All of my other surgeries were performed while I was in a coma so I had no idea what was going on. Now I’m awake and terrified. The interventional radiologist had to put me into a sedated state, stick a huge needle in my pelvis, direct it to the sac of pus and drain it out. The pus can’t all be drained at once so another JP drain was added to my collection.
My goal was to get drains out of me not add them back on. I had three abscesses and they could only remove two of them out because the third was in my pouch of douglas. Pouch of what you might ask? It’s a tiny spot in between your rectum and uterus. They couldn’t reach that abscess because of where it was located. So after all this, I still had an abscess in me that doctors couldn’t get to. Frustrated, mad, and hopeless does not even describe how I was feeling. It felt like we were never leaving Vegas, never leaving Desert Springs Hospital.
Thank you guys so much for reading, please share along to your friends and stay tuned for my next post! God Bless.
Peace and Love,
February 11th, 2016 marks the date which I was taken out of my induced coma after being in one for the past ten days. Because of the ordeal I was having to endure my sister and dad both came to surprise me, funny thing is how they weren't even aware the other was coming! By the grace of God, He gave me the strength I needed to be conscious throughout the rest of my fight. He also blessed me by allowing me to wake up just in time to be conscious when my sister and dad arrived in Vegas to see me.
When my sister arrived at the hospital she saw how white and pale the hospital was---and the patient rooms were no better. She immediately knew we needed to bring life into the room I was bedridden to. Because I was still in the ICU wing of the hospital flowers were not allowed, so our Plan B was salt lamps and healing crystals. Salt lamps are a beautiful alternative of mother nature. They’re awesome and are made from natural salt crystals formed by nature and mined from the foothills of the Himalayas. They naturally emit negative ions into the surrounding air which invigorates freshness similar to that found at waterfalls. Crystals are an effective healing tool, not as an alternative to conventional medicine, but in ways we can’t fully explain, they kick-start our immune system and generate our innate self-healing powers. Everyone has their beliefs.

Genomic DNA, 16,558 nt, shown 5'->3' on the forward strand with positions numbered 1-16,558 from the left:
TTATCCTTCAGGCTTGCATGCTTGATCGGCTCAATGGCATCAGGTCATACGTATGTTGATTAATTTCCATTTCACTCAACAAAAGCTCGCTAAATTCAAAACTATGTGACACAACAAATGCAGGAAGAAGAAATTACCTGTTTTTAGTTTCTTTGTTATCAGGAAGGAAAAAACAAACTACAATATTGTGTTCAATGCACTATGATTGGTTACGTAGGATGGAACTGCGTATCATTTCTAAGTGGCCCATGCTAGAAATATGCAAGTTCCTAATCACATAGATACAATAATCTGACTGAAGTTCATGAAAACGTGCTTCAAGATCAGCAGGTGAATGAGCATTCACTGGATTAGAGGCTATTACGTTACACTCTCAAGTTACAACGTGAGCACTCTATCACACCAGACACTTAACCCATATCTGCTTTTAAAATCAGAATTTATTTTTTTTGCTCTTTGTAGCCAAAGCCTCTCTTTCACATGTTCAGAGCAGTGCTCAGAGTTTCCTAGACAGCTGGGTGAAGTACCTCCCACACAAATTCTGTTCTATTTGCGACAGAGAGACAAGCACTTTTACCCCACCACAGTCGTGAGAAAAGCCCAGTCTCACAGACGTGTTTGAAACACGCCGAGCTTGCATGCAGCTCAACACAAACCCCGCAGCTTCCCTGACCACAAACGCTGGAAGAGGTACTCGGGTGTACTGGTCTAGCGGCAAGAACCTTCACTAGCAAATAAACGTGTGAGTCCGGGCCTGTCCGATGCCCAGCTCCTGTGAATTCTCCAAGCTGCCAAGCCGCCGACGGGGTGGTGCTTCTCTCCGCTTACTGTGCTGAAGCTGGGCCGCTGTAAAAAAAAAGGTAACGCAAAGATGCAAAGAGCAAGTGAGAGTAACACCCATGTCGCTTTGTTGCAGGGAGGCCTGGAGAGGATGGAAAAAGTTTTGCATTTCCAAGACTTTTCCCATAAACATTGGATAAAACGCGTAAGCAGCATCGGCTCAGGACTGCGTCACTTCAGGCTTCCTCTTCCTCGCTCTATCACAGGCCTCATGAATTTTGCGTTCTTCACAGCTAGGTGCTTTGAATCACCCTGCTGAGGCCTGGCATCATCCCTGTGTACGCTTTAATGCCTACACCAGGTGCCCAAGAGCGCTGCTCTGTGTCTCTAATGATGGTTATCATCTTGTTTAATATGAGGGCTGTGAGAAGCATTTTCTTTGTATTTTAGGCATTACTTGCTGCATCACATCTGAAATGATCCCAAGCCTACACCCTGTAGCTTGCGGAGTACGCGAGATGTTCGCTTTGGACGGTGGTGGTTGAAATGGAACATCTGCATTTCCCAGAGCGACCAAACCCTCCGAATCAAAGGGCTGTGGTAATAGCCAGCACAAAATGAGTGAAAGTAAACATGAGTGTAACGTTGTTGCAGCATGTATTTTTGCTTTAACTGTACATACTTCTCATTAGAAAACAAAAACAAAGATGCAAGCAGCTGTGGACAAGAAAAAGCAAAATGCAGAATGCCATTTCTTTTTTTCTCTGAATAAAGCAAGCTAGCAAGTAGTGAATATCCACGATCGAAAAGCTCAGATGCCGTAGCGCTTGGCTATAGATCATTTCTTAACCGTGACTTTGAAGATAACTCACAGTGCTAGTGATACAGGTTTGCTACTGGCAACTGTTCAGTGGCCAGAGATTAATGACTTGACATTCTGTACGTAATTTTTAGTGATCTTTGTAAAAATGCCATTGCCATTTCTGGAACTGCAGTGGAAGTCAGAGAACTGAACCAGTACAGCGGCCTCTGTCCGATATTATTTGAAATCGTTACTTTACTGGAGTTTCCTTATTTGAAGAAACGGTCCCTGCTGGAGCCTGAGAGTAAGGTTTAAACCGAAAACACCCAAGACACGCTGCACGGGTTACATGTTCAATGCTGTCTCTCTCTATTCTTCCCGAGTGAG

My family began looking for herbal and earthy stores. Once they found a store near the area they called to find directions and with haste drove straight there. Once they arrived to the shop the owner began explaining to them each of his different healing rocks he had available. As he finished up his explanations he felt the urge to ask my mom if they were the family that called for directions earlier that afternoon, which her answer was yes. He then shared with her how moments before her call to the store the owner felt compelled to pray, so he stepped outside, lit a sage, and began to recite a prayer to help somebody today.
With amazement, my mom proceeded to tell him how I was in Desert Springs Hospital and that she was at the store to pick up healing stones and a salt lamp for my room there. “The prayer I said moments before you called was meant for your daughter. Now let’s pick out some healing stones to help her heal.” He told my parents what each stone represented. My mom and dad picked what they felt was perfect. My parents thanked him for his prayer and his healing stones and luckily bought the last salt lamp in all of Las, Vegas.